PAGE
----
- Director: Orson Welles
- Duration: 85 minutes
- Genre: documentary
During the late sixties, the French director François Reichenbach traveled to Ibiza to film a report about the paintings forger Elmyr de Hory, who had just won a great popularity with the publication of his biography ‘Fake’. ‘The Story of Elmyr de Hory, the Greatest Art Forger of Our Time ‘(1969) was written by American Clifford Irving, who also lived on the island.
The title of the documentary filmed by Reichenbach is ‘Elmyr. The True Picture?’ (1970), and although it was initially made for a number of French TV networks about counterfeiters, it was finally aired on the second channel of the BBC in a weekly art program called ‘Review’ on May 30, 1970.
Orson Welles watched ‘Review’ that day, and excited, he contacted Reichenbach and proposed to make a new version of ‘Elmry. The True Picture?’. Welles and Reichenbach knew eachother since 1967, back when the French director made a report about the author of ‘Citizen Kane’ (1941).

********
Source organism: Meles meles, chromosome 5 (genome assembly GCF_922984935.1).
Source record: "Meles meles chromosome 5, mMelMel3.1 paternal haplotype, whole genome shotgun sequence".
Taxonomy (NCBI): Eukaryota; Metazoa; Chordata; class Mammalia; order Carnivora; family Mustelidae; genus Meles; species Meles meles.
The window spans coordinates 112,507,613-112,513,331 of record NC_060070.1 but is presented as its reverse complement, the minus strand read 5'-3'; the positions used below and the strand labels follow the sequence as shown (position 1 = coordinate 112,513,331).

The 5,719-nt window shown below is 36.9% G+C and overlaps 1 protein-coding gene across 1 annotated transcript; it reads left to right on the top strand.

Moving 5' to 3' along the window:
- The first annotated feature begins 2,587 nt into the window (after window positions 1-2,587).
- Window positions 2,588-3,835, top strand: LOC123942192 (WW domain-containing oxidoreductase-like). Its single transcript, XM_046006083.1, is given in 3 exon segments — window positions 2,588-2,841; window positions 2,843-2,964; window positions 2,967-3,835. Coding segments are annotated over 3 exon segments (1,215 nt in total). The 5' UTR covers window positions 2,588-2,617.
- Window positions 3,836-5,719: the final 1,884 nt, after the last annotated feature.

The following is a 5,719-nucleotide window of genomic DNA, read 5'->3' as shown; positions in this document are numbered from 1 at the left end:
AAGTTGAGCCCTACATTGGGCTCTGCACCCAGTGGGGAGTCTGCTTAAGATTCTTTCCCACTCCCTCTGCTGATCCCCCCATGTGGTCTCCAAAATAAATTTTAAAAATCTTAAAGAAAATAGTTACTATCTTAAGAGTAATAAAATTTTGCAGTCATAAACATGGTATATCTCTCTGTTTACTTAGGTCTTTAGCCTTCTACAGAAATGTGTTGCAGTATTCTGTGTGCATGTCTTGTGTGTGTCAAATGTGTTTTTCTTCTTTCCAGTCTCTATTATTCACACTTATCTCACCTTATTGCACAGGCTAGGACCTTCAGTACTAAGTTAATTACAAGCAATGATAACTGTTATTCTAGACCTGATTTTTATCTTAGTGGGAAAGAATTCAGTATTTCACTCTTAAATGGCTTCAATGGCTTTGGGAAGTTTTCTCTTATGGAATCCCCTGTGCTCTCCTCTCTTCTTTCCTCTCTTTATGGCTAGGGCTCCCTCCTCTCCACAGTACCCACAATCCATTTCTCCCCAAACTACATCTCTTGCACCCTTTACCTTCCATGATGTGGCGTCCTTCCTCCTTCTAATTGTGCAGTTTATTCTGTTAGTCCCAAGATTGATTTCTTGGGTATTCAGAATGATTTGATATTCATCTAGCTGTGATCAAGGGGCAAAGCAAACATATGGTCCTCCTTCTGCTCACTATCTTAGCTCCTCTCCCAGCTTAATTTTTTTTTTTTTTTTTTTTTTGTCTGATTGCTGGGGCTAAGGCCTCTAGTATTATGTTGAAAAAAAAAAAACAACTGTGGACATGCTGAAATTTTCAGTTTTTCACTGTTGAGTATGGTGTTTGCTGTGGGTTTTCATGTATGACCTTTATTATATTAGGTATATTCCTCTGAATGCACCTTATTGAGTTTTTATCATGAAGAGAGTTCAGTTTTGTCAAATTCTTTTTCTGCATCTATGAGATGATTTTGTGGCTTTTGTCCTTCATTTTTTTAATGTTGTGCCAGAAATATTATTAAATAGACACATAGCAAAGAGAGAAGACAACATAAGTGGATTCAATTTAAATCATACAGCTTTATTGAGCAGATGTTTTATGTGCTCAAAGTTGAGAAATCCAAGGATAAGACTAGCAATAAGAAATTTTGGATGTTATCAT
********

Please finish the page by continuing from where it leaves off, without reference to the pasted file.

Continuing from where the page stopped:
The provisional title of this cooperation between the two directors was ‘Elmry’ and it would be a new production directed by Welles and shot by Reichenbach for ‘Elmyr. The True Picture?’.
However, in 1971 and 1972 two events happened that made Welles focus the project differently, distancing himself from Reichenbach. In 1971, the influential film critic Pauline Kael published an essay that challenged the creative contribution of the script of Welles ‘Citizen Kane’, one of the most important films of the cinema history. The other incident occurred in early 1972, when the writer Clifford Irving was accused of falsifying the contents of his new book, entitled ‘Autobiography of Howard Hughes’ (1971), which according to Irving, had been drafted with the help of Hughes.
Following this scandal, Welles decided to give more importance to the figure of Irving in his new film, which no longer would about one forger but two: Hory and Irving. Also, Pauline Kael’s attack prompted the US director to vindicate the montage of the film as the most important and characteristic element of cinematic art.
This way, ‘Elmyr’ gave way to ‘F for Fake’, also known as ‘Question Mark’, ‘Nothing but the Truth’ or ‘?’, and distributed in Spain as ‘Fraude’. In this important documentary, Orson Welles reflects on the figure of the art creator, exploring with pride and in an overwhelming way the creative possibilities of creation, in this case using a collage, drawings from various materials, thus demonstrating the decisive role of shaping the cinematographic work.
Comment written by Enrique Villalonga, head of production studio Filmótica.
Riambau, Esteve. Orson Welles: Una España inmortal. Filmoteca Española y Filmoteca de la Generalitat Valenciana, 1993.